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Friday, March 04, 2011

The High Cost of Ignorance

While we live in a time of great erudition with space travel, miracle drugs, artificial intelligence and all the rest, great gaps of ignorance remain.

The February 28, 2011 issue of The Boston Globe included an editorial decrying the “inoperability” among electronic medical records created at different locations and with different software. This results in different records being unable to communicate with each other, which, for example, prevents an emergency room doctor from electronically gathering all of the previously generated medical information that might be pertinent to the care of a particular patient.

The editorial claimed that “Had the betterment of public health been the primary goal, hospitals would have developed electronic record systems that produced easily transferable information.”

The Health Information Technology for Economic and Clinical Health Act provides several billion dollars to support the development of electronic medical records. The Globe editorial goes on to say that in the implementation of that Act, one of the first goals should be “….to make sure all hospitals across the nation can seamlessly read and transmit electronic medical records from and to any source.”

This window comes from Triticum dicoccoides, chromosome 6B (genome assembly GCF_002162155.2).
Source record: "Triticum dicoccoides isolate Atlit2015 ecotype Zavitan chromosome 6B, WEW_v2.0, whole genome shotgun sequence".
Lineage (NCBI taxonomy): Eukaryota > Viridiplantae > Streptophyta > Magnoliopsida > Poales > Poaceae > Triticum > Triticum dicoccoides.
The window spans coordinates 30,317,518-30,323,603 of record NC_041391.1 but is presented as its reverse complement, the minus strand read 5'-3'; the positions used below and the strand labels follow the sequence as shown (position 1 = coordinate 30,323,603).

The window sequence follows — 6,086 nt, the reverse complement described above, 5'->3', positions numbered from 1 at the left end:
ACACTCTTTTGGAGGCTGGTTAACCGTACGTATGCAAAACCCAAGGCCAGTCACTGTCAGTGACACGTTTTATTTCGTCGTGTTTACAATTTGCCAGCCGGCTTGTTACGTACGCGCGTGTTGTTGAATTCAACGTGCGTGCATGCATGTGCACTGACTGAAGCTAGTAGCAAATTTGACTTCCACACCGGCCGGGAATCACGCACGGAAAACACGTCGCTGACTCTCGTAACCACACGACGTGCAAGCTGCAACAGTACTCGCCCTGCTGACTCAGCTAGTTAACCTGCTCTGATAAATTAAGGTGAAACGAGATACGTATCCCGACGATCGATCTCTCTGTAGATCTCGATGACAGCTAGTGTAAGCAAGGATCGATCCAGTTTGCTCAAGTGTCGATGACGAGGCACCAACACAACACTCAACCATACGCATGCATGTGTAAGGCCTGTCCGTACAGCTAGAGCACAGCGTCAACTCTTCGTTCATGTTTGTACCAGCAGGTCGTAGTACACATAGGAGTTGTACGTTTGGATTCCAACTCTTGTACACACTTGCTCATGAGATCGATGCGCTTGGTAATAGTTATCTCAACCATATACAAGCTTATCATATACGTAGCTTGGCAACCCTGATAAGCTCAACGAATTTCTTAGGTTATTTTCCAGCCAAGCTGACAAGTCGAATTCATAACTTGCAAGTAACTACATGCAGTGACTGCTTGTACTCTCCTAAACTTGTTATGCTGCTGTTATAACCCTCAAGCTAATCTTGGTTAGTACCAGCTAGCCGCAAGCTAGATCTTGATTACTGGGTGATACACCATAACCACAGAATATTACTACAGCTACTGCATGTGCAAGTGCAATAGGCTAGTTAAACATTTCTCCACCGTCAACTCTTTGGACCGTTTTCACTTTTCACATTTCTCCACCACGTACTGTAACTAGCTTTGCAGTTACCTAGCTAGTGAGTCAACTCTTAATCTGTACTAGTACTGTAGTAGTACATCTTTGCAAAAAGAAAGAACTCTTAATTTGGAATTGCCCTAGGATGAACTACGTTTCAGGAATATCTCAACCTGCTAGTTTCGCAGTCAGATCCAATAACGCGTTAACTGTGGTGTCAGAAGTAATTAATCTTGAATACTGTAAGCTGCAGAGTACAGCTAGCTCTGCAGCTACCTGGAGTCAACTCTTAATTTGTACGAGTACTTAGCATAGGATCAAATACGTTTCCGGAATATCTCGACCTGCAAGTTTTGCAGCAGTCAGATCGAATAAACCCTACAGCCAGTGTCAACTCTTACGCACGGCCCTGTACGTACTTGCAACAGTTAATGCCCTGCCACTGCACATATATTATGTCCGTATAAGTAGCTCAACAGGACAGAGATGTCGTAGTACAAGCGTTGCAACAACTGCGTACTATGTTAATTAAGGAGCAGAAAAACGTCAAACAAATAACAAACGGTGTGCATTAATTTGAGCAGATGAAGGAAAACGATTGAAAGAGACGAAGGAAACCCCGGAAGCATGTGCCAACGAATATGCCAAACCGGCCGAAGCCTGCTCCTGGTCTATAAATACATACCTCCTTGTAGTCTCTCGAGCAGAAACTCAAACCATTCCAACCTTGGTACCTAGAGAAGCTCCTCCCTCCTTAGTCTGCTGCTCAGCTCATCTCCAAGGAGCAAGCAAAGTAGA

With all due respect, the authors of those remarks know not whereof they speak. It is as though they were writing about the accomplishments of the Wright brothers at Kitty Hawk and insisting that the next set of aviation goals should include space travel.

There are an enormous number of things that have to happen before the stated goal of “operability” of electronic medical records can be reached. They include basic changes in the way health care is organized and managed – changes that will not come either easily or quickly.

Given the general level of ignorance in this area, it is unfortunate but likely that quite a few billions will be spent unnecessarily and unproductively along the way to the day of “operable” medical records when all of everyone’s medical information is available everywhere.

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